David has been a practising forensic scientist for over 37 years. He joined the Metropolitan Police Forensic Science Laboratory (MPFSL, later the London laboratory of the Forensic Science Service) in 1974 as a biologist, examining body fluids and undertaking blood grouping.
In 1986 he transferred internally to the Fire Investigation Unit, the first biologist to do so, where he investigated many suspicious fires and gas/vapour explosions. He later became a Specialist Adviser (serious crime) then moved back into biology work, retraining in DNA profiling techniques. After a period as a team leader he transferred to the FSS Chepstow Laboratory and continued his work in management, body fluids, blood pattern analysis, DNA and fibres and became the laboratory’s lead scientist for fire investigation. In 2010 he became an independent consultant.
David has also undertaken critical laboratory reviews in Canada and the USA, and has trained police officers, scenes of crime officers, fire service personnel and others in various aspects of forensic science. David has been involved in mentoring and coaching other scientists including new recruits in reporting and court presentation skills.
Before joining MFL, Kay worked as part of a national firearms team covering all of Scotland. Her current role comprises the forensic examination of firearms, firearm related items and damage and involves; the examination and interpretation of crime scenes, attendance of post mortem examinations, preparation of court reports and court attendance when required. In 2009 Kay was involved in the successful implementation of the NaBIS (National Ballistic Intelligence Service) in Scotland.
Kay is also a drugs reporting scientist and has previously worked as a Casework Co-ordinator where it was her role to prioritise the high level of case work, disseminating it amongst the remaining members of the team to facilitate the most efficient reporting. A large proportion of urgent casework requires quick and effective liaison between police officers, procurator fiscals and other crime agencies. The remaining work of the section in which she worked was the day to day analysis of productions by a variety of techniques including GC-MS, HPLC, TLC, GC-FID and GC-NPD.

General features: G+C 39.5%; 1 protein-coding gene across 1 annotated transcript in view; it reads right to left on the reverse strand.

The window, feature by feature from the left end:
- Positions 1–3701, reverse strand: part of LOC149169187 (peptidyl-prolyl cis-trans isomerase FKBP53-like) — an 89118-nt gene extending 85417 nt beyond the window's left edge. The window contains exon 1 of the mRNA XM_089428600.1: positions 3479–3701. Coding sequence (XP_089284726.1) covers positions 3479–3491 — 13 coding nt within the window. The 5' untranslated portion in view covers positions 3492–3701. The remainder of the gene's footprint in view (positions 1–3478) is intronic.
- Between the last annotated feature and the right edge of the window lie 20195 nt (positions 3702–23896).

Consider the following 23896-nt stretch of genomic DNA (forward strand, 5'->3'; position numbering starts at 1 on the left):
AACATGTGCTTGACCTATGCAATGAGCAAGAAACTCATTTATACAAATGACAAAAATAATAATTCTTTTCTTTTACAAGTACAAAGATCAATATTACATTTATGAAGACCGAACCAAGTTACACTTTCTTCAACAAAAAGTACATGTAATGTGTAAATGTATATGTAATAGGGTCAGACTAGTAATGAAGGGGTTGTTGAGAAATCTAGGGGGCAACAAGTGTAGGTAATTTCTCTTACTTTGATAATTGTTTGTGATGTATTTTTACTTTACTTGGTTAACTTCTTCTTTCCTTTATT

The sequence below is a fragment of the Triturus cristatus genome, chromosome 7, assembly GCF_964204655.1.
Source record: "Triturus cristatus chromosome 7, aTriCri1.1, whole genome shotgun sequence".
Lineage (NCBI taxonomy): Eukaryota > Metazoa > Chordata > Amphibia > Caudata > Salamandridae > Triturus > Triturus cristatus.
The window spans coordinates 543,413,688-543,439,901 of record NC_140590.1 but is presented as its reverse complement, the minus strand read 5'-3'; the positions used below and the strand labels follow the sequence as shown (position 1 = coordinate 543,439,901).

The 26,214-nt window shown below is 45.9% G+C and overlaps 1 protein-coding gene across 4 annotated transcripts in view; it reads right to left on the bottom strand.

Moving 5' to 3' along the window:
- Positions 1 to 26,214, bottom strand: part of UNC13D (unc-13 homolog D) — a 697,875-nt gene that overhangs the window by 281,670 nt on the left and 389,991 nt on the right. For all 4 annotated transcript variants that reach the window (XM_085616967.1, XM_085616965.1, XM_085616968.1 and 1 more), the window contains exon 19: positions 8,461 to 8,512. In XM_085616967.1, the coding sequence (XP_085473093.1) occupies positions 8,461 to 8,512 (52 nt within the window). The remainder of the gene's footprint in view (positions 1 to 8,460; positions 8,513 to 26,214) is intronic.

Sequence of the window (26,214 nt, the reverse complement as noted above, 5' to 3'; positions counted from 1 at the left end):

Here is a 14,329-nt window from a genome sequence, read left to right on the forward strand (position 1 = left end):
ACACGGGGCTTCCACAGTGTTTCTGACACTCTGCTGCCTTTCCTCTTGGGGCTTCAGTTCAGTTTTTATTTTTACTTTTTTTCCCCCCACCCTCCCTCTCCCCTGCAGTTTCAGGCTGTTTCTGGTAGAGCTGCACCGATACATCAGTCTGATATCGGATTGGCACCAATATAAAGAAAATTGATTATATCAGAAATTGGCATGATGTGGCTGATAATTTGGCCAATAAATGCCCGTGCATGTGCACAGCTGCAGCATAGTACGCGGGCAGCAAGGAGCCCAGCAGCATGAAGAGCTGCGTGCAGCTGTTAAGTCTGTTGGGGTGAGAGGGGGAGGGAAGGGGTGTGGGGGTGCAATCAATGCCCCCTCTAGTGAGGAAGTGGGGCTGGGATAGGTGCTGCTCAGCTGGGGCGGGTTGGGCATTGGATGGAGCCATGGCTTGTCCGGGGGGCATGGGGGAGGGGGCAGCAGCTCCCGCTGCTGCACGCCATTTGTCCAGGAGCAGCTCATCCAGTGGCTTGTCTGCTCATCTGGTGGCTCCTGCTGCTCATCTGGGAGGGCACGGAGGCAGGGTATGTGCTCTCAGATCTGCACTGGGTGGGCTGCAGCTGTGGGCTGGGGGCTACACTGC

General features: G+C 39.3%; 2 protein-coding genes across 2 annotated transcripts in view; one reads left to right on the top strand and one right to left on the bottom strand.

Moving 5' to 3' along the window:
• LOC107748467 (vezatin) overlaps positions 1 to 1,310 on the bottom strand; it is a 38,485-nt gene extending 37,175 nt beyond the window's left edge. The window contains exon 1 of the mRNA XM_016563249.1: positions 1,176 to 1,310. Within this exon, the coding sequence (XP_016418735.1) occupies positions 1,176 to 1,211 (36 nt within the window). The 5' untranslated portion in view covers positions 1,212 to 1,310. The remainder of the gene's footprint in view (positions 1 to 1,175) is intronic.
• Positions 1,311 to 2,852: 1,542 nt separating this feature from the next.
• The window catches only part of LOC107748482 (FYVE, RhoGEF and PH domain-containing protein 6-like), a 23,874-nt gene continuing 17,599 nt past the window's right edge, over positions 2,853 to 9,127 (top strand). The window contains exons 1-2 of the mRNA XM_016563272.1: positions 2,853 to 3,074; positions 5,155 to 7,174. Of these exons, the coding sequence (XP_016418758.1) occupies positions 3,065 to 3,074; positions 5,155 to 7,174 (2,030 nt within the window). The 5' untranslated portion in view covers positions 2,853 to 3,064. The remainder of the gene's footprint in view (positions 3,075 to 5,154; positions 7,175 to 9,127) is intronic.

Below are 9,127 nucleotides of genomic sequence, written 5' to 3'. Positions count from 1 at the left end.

Mr Tremain holds a Bachelor of Science degree with honours in science (1998). Between 1977 and 1999 he was employed by the Department of Forensic Medicine, Guy’s Hospital Medical School firstly as a Senior Laboratory Scientific Officer and then promoted to Chief Scientific Officer. In 1999 he set up his own company which produces body mapping in 2D and 3D at the request of Judges, Barristers, CPS Case Workers, Murder, Investigation Teams within the Police Force nationwide and at the request of the Forensic Pathologist, weapon and wound overlay and animation of patterned injuries (in excess of 500 cases). From 2001 he has also worked as a Consultant with the National Injuries Database based at the NPIA at Wyboston Lakes. He is involved on a weekly basis in case analysis and discussion within specialist meeting, enhancement of the Database programme and advising on patterned injury and wounding. His technological expertise includes histology, diatomology, research into seminal staining, national injuries database, weapon and wound overlay and forensic graphic design.
Diatomology is one of his special areas of interest and expertise, he held the position of Chief Scientific Officer at Guy’s Hospital Medical School, London for thirty-five years and, during that time, performed investigations for diatoms in several hundred cases. Many such samples came from the human organs of drowned individuals taken from the River Thames, and involved murders and suspicious deaths, in addition to suicides and accidental deaths. This facilitated a very thorough and extensive grounding in the numerous types of diatoms found in various circumstances and conditions, including freshwater (rivers, lakes), brackish water (tidal water – freshwater and seawater as found in estuaries and as far as London Bridge) and seawater samples. During his career, he also became a member of a specialist Diatomology Group of scientists, who regularly met to discuss the technical methods and standards used in the detection of diatoms in human organs, in order to advance the methodology and excellence of the discipline.
Other staff biographies are to be added to this page – please call us for details!